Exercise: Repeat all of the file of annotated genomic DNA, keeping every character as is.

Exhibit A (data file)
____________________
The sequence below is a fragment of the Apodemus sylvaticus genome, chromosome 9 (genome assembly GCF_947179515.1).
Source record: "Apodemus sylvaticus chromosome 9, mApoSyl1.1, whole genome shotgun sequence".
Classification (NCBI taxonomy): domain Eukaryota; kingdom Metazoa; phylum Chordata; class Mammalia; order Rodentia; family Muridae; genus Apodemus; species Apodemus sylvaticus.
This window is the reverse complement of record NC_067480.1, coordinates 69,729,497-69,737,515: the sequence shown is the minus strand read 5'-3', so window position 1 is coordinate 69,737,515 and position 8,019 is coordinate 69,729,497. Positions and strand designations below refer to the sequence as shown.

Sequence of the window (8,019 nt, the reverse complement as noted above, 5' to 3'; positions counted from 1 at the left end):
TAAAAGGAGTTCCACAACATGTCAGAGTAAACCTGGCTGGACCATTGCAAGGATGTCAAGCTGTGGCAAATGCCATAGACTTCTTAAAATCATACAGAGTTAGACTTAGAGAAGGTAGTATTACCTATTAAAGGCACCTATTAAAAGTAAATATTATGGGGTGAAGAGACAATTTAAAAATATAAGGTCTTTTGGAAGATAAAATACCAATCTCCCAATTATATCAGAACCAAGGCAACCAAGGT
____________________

The sequence below is a fragment of the Apodemus sylvaticus genome, chromosome 9 (genome assembly GCF_947179515.1).
Source record: "Apodemus sylvaticus chromosome 9, mApoSyl1.1, whole genome shotgun sequence".
Classification (NCBI taxonomy): domain Eukaryota; kingdom Metazoa; phylum Chordata; class Mammalia; order Rodentia; family Muridae; genus Apodemus; species Apodemus sylvaticus.
This window is the reverse complement of record NC_067480.1, coordinates 69,729,497-69,737,515: the sequence shown is the minus strand read 5'-3', so window position 1 is coordinate 69,737,515 and position 8,019 is coordinate 69,729,497. Positions and strand designations below refer to the sequence as shown.

Sequence of the window (8,019 nt, the reverse complement as noted above, 5' to 3'; positions counted from 1 at the left end):
TAAAAGGAGTTCCACAACATGTCAGAGTAAACCTGGCTGGACCATTGCAAGGATGTCAAGCTGTGGCAAATGCCATAGACTTCTTAAAATCATACAGAGTTAGACTTAGAGAAGGTAGTATTACCTATTAAAGGCACCTATTAAAAGTAAATATTATGGGGTGAAGAGACAATTTAAAAATATAAGGTCTTTTGGAAGATAAAATACCAATCTCCCAATTATATCAGAACCAAGGCAACCAAGGT